Jack Dykinga, Pulitzer-Winning Photographer, at Phoenix Library Tonight; We Pick His Brain for Photo Tips

Categories: Arts, News

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If you try to do a "drive by" shooting of something as majestic as the Grand Canyon and expect to get a picture anyone else will want to look at, "I think you'll fail," says photographer-extraordinaire Jack Dykinga.

Shutterbugs take note: When it comes to the state's most famous hole, Dykinga (that's his self-portrait at right) is a real expert -- something that's evident when you see his work. The Tucson-area photographer who won a Pulitzer back in the 1970s recently came out with a book called "Images: Jack Dykinga's Grand Canyon" containing his latest stuff.

You can hear him talk tonight in a discussion entitled "A Love Affair with the Grand Canyon" at the Burton Barr Library in Phoenix, 1221 North Central Avenue from 7 p.m. to 8 p.m., which kicks off a Grand Canyon photography exhibit at the library running through March.

We caught him on the phone in Tucson this morning and bugged him before his drive north, seeking tips that will turn our (and maybe your) Grand Canyon pictures into something special. Dykinga tells us that even with an  average rig, we can probably take a picture of the Grand Canyon we'll want to proudly display in a frame. But it won't be easy.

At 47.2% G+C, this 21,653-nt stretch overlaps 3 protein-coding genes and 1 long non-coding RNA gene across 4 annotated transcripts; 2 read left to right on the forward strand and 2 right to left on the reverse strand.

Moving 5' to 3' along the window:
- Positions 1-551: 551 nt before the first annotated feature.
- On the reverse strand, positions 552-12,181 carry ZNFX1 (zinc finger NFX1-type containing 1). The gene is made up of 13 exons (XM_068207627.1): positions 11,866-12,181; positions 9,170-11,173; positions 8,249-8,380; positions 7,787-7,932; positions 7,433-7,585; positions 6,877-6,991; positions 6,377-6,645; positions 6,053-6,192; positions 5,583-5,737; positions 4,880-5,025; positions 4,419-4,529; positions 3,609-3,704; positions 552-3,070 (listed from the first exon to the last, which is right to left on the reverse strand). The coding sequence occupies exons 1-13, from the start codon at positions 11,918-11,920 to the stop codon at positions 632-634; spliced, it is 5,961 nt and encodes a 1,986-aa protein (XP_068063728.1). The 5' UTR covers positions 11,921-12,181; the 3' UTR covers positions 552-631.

The reason the Grand Canyon captivates tourists and professional photographers alike is that the "quality of the light is stunning," Dykinga says. And that's the main thing amateurs should keep in mind: pursue the best light, typically morning and evening.

"Horizontal light creates the texture and the color of the light," he says. "It shifts to a redder tone, juxtaposted against the blue shadows of the canyon."

Sure, you may have already known that. But applying that concept -- as in, actually getting up early -- takes some planning and effort. dykinga book.jpg

Dykinga literally went off the beaten path to find the pictures in his new book, travelling to the Canyon's most obscure overlooks to get views most visitors miss. Amateur photographers, too, should never settle for the same old viewpoint that will fester in the cameras of millions of tourists, he says.

"The other thing is: Go in there in bad weather," he tells us. "When the Canyon has a lot of emotion going -- ie., thunderstorms, snowstorms -- all the antes are raised."

While chances of success are minimal in a storm, there's also the possibility of snapping something spectacular.

We just want to take one picture -- one -- that's as good as this:

 

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